Apple’s iPad remains the tablet PC of choice for physicians in United States, despite aggressive competition from competitors
With remarkable speed, medical professionals have taken to using tablet PCs. In fact, more than half the physicians in the United States now admit they use iPads and similar devices for healthcare purposes! This is an important trend because it changes the way clinicians want to access clinical laboratory test data and other forms of patient information.
The market for tablet PCs among medical professionals has grown each year since Apple first introduced the iPad in 2010. In fact, the global market for tablet PCs in healthcare is expected to increase to $1.7 billion for 2013.
Healthcare Usages of Tablet PCs Grew 27% in 2012
This would be an increase of nearly 27% over the prior year, according to a new report from Kalorama Information, a market research firm specializing in medical-related products. This estimate is based on surveys of physicians and other healthcare professionals who use their tablet devices for medical purposes at least 50% of the time.
Majority of Physicians Expected to Own a Tablet PC by End of 2013
These findings are supported by a 2012 survey of 3,015 doctors conducted by New York-based Manhattan Research, a pharmaceutical and healthcare market research and services firm. Surveyors found that 62% of U.S. physicians reported using an iPad for professional purposes. That was nearly double the number using them in 2011, noted a report published by Information Week.
This adoption of tablet PCs is not limited to just the United States. A 2012 survey of 1,200 European physicians by Manhattan Research found that 26% own an iPad and an additional 40% said they planned to buy one within the next six months.
Versatility of iPad Encourages Greater Usage by Doctors
The Kalorama Information report cited several factors that encourage growth in the use of high-tech mobile devices in the healthcare market. These include:
• Increase in the aging population;
• Shortage of qualified medical professionals;
• Cost restraints;
• Medical error reduction measures;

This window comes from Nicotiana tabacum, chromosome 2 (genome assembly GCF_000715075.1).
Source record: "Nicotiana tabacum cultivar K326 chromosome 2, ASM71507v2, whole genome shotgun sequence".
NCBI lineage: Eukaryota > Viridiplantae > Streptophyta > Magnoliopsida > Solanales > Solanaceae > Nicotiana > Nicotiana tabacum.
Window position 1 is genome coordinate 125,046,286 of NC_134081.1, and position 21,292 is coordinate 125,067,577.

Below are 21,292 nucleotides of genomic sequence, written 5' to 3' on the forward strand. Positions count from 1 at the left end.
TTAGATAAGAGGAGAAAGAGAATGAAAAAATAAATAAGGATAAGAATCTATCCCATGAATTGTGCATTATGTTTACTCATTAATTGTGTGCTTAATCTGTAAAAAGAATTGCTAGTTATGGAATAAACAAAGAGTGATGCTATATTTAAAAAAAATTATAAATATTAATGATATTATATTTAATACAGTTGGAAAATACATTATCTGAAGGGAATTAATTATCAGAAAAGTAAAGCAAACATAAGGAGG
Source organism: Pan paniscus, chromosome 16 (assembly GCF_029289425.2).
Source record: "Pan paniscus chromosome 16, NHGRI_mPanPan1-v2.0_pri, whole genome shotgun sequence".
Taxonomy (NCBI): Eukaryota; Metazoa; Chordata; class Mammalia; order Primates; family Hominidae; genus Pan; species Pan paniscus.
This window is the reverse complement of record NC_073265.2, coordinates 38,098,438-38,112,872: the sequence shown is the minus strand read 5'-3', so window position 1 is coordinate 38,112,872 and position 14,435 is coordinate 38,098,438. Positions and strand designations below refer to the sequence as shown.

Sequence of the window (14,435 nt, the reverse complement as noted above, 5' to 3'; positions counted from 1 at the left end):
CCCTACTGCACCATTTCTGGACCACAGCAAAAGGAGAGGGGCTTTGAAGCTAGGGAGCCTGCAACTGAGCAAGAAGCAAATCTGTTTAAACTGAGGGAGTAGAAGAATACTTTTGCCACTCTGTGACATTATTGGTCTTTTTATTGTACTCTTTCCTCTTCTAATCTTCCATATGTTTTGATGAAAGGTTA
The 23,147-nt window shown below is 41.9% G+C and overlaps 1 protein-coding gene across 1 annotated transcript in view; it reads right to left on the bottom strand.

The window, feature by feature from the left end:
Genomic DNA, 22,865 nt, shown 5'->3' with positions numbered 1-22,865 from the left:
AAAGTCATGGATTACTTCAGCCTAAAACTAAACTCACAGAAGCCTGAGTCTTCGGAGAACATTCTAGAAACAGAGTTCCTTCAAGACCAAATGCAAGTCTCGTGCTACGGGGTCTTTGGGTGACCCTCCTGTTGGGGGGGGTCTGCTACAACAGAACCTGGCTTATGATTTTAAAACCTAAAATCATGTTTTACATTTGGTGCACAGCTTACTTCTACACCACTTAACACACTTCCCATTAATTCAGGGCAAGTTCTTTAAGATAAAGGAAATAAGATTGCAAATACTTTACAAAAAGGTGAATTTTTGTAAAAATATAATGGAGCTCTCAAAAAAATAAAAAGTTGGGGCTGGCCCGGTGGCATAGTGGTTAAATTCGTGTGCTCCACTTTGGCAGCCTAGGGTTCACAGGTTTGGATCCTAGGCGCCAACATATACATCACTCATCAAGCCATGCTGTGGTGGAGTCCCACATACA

• Government incentives;
• Expanding capabilities of these devices; and,
• Off-site medical care.
Tablet PCs are used for a variety of tasks in the health field. These tasks include access to patient records at the point of care, improved viewing capabilities for medical images, and easier offsite patient monitoring, wrote Melissa Elder. She is a Kalorama analyst and the author of the report.
One reason the tablet is popular is it mimics clipboards and other communication products already used by physicians, nurses and other healthcare professionals, noted Elder.
Doctors Using Tablet PCs to Access EHRs and Lab Test Data
She further observed that doctors use tablet PCs to connect to a patient’s electronic medical record (EMR) and add information to it. “These are among the devices making EMR a reality in healthcare, without them it would be difficult to pin healthcare workers to a desktop,” she noted.
Additionally, clinicians routinely use tablets to:
• Submit patient prescriptions;
• Order medical laboratory tests and other diagnostic procedures;
• Access medical information;
• Consult with specialty peers; and,
• Help explain a patient’s condition or test results.
Most Doctors Still Prefer the iPad
Apple’s iPad continues to grab a larger share of the market each year, according to the both the Manhattan Research and Kalorama Information reports. Despite efforts by iPad competitors, healthcare professionals still prefer devices offered by Apple, which has created 118 apps for doctors, nurses, and patients, noted a report published by Mobile Health News.
Additionally, another Mobile Health News report noted that Apple solved doctors’ complaint that the iPad was too large to fit into the pocket of their lab coats by creating the iPad Mini. The smaller iPad may help the iPad maintain its competitive edge in the healthcare marketplace.
How Rising iPad Use Impacts Labs
Collectively, the findings of these reports demonstrate that the trend of physicians using tablet PCs is setting deep roots. What this trend means for medical laboratory professionals is a need to prepare their facilities to interface with mobile communication devices, particularly tablets. Laboratory technicians and pathologists may also want to consider integrating the tablet PC with informatics tools they routinely use to communicate with their laboratories’ client physicians.
– Patricia Kirk